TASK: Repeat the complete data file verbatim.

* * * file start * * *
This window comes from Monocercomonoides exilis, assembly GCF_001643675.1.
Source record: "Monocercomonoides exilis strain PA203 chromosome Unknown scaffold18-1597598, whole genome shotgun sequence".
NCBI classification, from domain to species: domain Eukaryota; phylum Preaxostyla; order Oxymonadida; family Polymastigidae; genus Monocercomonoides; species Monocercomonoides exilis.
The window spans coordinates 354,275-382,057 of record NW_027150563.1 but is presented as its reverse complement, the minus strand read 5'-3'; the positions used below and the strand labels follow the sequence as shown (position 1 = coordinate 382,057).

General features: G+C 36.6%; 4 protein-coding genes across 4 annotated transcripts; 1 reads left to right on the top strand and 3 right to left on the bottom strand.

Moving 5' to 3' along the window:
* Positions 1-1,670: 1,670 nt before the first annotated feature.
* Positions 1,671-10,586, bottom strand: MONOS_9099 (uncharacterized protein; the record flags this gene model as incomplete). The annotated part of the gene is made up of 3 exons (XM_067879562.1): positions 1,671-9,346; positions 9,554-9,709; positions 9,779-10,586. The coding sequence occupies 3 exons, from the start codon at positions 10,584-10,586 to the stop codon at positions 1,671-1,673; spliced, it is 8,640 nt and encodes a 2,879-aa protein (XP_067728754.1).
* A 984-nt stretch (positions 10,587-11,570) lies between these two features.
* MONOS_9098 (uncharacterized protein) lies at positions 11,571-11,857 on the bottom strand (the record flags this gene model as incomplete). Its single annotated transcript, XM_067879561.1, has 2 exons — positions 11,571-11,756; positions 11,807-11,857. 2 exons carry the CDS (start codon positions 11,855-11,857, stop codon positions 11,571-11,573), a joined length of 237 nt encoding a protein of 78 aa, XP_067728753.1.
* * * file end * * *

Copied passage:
This window comes from Monocercomonoides exilis, assembly GCF_001643675.1.
Source record: "Monocercomonoides exilis strain PA203 chromosome Unknown scaffold18-1597598, whole genome shotgun sequence".
NCBI classification, from domain to species: domain Eukaryota; phylum Preaxostyla; order Oxymonadida; family Polymastigidae; genus Monocercomonoides; species Monocercomonoides exilis.
The window spans coordinates 354,275-382,057 of record NW_027150563.1 but is presented as its reverse complement, the minus strand read 5'-3'; the positions used below and the strand labels follow the sequence as shown (position 1 = coordinate 382,057).

General features: G+C 36.6%; 4 protein-coding genes across 4 annotated transcripts; 1 reads left to right on the top strand and 3 right to left on the bottom strand.

Moving 5' to 3' along the window:
* Positions 1-1,670: 1,670 nt before the first annotated feature.
* Positions 1,671-10,586, bottom strand: MONOS_9099 (uncharacterized protein; the record flags this gene model as incomplete). The annotated part of the gene is made up of 3 exons (XM_067879562.1): positions 1,671-9,346; positions 9,554-9,709; positions 9,779-10,586. The coding sequence occupies 3 exons, from the start codon at positions 10,584-10,586 to the stop codon at positions 1,671-1,673; spliced, it is 8,640 nt and encodes a 2,879-aa protein (XP_067728754.1).
* A 984-nt stretch (positions 10,587-11,570) lies between these two features.
* MONOS_9098 (uncharacterized protein) lies at positions 11,571-11,857 on the bottom strand (the record flags this gene model as incomplete). Its single annotated transcript, XM_067879561.1, has 2 exons — positions 11,571-11,756; positions 11,807-11,857. 2 exons carry the CDS (start codon positions 11,855-11,857, stop codon positions 11,571-11,573), a joined length of 237 nt encoding a protein of 78 aa, XP_067728753.1.